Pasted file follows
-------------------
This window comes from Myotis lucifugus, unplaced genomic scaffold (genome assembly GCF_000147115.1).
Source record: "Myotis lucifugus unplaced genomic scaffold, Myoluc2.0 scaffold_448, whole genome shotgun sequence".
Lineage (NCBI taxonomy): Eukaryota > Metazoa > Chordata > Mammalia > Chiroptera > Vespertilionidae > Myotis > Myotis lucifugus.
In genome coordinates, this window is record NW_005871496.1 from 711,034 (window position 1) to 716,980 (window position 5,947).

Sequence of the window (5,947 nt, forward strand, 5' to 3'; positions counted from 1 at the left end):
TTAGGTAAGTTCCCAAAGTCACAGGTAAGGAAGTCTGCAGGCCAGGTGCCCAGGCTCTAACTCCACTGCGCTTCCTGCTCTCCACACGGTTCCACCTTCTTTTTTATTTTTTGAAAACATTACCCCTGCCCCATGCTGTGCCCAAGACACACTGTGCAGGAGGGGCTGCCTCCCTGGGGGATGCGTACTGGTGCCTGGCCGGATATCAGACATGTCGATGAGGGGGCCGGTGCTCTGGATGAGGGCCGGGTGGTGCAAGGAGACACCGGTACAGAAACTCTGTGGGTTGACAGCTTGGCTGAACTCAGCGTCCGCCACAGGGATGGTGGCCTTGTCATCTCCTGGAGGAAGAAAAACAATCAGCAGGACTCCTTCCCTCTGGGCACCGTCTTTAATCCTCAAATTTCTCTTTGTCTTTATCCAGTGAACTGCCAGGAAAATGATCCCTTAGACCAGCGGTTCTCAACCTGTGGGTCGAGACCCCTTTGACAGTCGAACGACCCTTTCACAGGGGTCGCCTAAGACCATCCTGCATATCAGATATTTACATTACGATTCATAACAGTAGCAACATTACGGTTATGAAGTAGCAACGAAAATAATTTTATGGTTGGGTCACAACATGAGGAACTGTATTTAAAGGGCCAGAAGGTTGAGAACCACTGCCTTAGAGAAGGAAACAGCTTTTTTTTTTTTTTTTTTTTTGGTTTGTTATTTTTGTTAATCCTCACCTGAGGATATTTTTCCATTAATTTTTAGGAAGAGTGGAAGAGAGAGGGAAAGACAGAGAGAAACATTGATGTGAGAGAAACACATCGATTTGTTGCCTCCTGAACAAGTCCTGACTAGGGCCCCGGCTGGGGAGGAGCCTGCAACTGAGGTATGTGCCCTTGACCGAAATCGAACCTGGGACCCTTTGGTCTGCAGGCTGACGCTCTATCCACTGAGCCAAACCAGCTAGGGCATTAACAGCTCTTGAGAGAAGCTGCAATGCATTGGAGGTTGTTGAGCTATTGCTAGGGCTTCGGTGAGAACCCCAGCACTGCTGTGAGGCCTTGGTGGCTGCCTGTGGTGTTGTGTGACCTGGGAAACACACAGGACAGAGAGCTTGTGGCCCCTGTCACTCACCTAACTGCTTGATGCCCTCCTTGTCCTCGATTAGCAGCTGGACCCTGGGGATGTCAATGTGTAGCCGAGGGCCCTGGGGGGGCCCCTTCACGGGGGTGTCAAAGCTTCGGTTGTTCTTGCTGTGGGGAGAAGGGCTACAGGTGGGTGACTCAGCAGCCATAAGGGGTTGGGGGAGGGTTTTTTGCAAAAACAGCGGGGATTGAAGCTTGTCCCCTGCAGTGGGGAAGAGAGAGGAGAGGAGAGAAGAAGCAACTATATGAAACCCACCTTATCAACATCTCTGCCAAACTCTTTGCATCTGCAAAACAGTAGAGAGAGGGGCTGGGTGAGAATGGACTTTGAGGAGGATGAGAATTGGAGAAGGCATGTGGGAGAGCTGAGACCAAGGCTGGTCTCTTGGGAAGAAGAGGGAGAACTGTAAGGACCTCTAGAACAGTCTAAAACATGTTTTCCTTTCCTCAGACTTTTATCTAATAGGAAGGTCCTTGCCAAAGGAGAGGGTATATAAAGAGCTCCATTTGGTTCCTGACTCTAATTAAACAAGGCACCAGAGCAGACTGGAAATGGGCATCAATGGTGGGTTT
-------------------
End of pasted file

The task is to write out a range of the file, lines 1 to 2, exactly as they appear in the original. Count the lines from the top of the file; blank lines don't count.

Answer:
This window comes from Myotis lucifugus, unplaced genomic scaffold (genome assembly GCF_000147115.1).
Source record: "Myotis lucifugus unplaced genomic scaffold, Myoluc2.0 scaffold_448, whole genome shotgun sequence".